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July 31, 1940 - Image 4

Resource type:
Text
Publication:
Michigan Daily, 1940-07-31

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PAGE FOUR

THE MICHIGAN DAILY

WEDNESDAY, MY 31, 1940

Yankees Beat Tigers,

8-6

World Champs
Chase Rookie
From Mound
Red Ruffing Holds Detroit
Scoreless Until Closing
Inning 6-Run Outburst
DETROIT, July 30. - () - Red,
Ruffing lifted the bedraggled New
York Yankees out of a forgotten cor-
ner today and covered the American
League pennant picture with con-
fusion by drubbing the Detroit Tigers,
8 to6.
Ruffing put on a grand show for
six innings and even though b*
weakened so badly he had to be lift-
ed in the eighth, he got credit for
his tenth triumph of the season.
Rufus the Red pitched five-hit
shutout ball for the first six innings
and hit a three-run homer for the
Yankee cause in the sixth.
His ,teammates finished building
him an 8-0 lead in the seventh,
driving young Hal Newhouser from
the mound, but the veteran Ruffing
couldn't stand the heat and the rag-
ing temper of the Tigers, who crowd-
ed all their uns into two innings
with Rudy York hitting two home
runs and Pete Fox one.
York Homers
York's first homer opened the
seventh stanza and was followed by
two singles and a force out for
another run.
York's second round-tripper of the
game and the 18th of the year came
behind Hank Greenberg's single in
the eighth. Then Pinky Higgins sing-
led and Fox homered for the other
runs, but Johnny Murphy snuffed
out the rally quickly.
The Yanks owed their victory to!
an early start. They got one run in
the third inning when Red Rolfe
walked, advancer to second on New-
houser's balk, and scored on a double
by Tom Henrich. They got another
in the fourth when Charley Keller
doubled, was sacrificed to third and
beat the throw home on a grounder
by Babe Dahlgren. Then they made
six hits good for six runs in the
sixth and seventh frames.
DiMaggio Record Intact
Joe DiMaggio singled in the seven-
th, making 23 consecutive games in
which he has hit safely.
A crowd of 14,845, including a dele-
gation of 1,400 Kalamazoo fans, saw
the Tigers outhit their ancient rivals,
12 to 10, but lose just the same when
their late inning rally fell short.
One touch of drama brightened
the game for disappointed Bengal
followers. Young Billy Sullivan's
father, star catcher for the Chicago
White Sox when they were famed as
"the hitless wonder", was in the
stands.
There were two out in the eighth
and Ruffing had just been banished
from the game. Johnny Murphy
came in, looked at Sullivan and then
threw a ball. Sullivan struck at it

Intramural Sports Programs
Show Progress, Mitchell Says

ASSOCIATED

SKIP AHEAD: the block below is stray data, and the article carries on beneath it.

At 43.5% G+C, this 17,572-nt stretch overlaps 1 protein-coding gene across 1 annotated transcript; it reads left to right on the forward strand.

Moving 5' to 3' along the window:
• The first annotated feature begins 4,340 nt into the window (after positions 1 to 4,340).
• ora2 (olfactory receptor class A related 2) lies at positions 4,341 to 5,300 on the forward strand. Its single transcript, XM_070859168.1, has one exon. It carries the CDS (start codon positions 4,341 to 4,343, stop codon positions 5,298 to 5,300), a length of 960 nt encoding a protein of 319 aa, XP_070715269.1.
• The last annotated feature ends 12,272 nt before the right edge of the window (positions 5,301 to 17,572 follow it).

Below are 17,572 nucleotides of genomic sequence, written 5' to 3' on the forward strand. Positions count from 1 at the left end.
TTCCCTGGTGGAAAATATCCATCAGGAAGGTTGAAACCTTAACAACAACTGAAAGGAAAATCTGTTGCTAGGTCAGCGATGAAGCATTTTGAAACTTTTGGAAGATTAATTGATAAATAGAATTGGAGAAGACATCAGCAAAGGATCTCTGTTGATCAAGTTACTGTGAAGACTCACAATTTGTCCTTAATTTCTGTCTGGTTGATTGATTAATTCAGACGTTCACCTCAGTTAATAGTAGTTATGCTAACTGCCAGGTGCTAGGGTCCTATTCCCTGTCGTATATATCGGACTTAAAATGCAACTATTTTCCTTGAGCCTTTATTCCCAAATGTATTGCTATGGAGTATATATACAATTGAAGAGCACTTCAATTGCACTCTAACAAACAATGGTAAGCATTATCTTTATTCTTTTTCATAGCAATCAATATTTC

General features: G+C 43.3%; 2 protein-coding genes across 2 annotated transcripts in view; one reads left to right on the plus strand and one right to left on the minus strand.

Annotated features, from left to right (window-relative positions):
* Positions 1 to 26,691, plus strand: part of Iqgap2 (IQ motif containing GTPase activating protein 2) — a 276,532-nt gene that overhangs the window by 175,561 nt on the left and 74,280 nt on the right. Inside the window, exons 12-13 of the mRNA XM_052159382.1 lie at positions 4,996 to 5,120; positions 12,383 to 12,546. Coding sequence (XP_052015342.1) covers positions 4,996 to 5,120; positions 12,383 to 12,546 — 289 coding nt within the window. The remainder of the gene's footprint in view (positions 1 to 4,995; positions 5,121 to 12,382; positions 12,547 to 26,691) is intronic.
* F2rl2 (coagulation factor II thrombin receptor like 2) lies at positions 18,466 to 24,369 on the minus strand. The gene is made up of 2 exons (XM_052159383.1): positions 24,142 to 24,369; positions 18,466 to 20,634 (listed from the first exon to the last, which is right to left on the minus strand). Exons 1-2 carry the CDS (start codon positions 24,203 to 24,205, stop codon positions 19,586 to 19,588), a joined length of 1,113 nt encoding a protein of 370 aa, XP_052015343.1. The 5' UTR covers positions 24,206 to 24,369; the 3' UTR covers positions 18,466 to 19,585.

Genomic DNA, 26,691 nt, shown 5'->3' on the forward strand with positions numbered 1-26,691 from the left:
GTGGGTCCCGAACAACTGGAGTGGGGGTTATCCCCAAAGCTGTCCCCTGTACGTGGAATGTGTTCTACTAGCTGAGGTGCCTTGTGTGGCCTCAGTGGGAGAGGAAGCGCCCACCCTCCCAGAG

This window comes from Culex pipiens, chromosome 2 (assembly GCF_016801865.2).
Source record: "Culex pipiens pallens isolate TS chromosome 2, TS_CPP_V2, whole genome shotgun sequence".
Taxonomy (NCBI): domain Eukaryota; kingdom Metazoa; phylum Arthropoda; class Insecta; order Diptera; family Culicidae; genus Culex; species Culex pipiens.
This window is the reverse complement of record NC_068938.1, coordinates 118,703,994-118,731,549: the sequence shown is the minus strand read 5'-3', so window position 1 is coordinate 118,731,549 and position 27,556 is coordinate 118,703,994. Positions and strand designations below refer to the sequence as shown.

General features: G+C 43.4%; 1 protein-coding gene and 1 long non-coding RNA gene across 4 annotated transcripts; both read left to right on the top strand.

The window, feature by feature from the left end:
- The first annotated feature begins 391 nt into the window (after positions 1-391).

PACTURE

PRESS
N EWS

Education for leisure through in-
tramural sports programs has made
notable progress in the last 20 years
through simplification of rules, the
elimination of scholastic require-
ments for participation and spectator
education, Prof. Elmer D. Mitchell of
the School of Education analyzed in
his lecture yesterday.
Enlargement of the staff of direc-
tors, the extensive experimentation
in the units of participation, the
greater emphasis on recreational and
skill sports in the college and high
school curriculas have resulted in a
modification of the rugged individ-
ualistic sports program formerly of-
fered only to members of varsity
teams, he pointed out.
Mental hygiene has a more im-
portant place in the physical educa-
tion programssofdsecondary schools
so that every student has opportun-
ity and encouragement to partici-
pate in athletics, Professor Mitchell
commented.
Organization into small leagues
with group and inaividual point sys-
tems have been the milestones in the
last two decades of sports programs.
The use of movies and exhibitions,
In The Majors

are other recent trends, he said.
In view of the possibility of con-
sription and mobilization, the intra-
mural program offers opportunity for
all to acquire skills and more ade-
quate standard of physical health
and fitness, Professor Mitchell con-
cluded.

AMERICAN
Detroit..........
Cleveland........
Boston ..........
New York .......
Chicago .........
Washington .....
St. Louis .........
Philadelphia .....

LEAGUE
W L
56 38
56 38
50 43
48 43
46 43
41 55
39 57
37 56

PCT
.596
.596
.538
.527
.517
.426
.407
.398

Tuesday's Results:
New York 8, Detroit 6
Chicago 3, Philadelphia 1
Washington 4, St. Louis 0
Cleveland 2, Boston 1

Wednesday's Games:
New York at Detroit
Washington at St. Louis
Philadelphia at Chicago
Boston at Cleveland

Dickinson Puts
A Dry Damper
On Beer Sales
LANSING, July 30.-(P)-Gover-
nor Dickinson put his foot down to-
day on the sale of beer at the 1940
State Fair at Detroit.
He called the State Liquor Con-
trol Commission before him, deli-
vered a temperance lecture in which
he declared no liquor should be sold
on State grounds, and declared he
would fight any attempt to license
beer sales at the Fair.
Chairman Orrin A. DeMass in-
formed Dickinson that the Commis-
sion, although it previously had
voted to authorize beer sales, had
changed its mind and would not
issue a license.
Dickinson used a severe tone to
address the members on beer at the
Fair, but told them he upheld their
stand in issuing a number of drink-
ing house licenses in the City of De-
troit over protests of 'the Detroit
City Police.
A. M. Cummins, a member re-
ported the Commission felt that un-
der the constitution it is the "final
tribunal" for determining who should
receive licenses, and is no more bound
to follow the recommendations of
the police than the supreme court is
bound to follow the desires of lower
courts.
Dickinson said he might probe
deeper, however, into Detroit police
criticism of the fact the Commission
has granted Samuel Sofferin, of De-
troit, a license to operate a drinking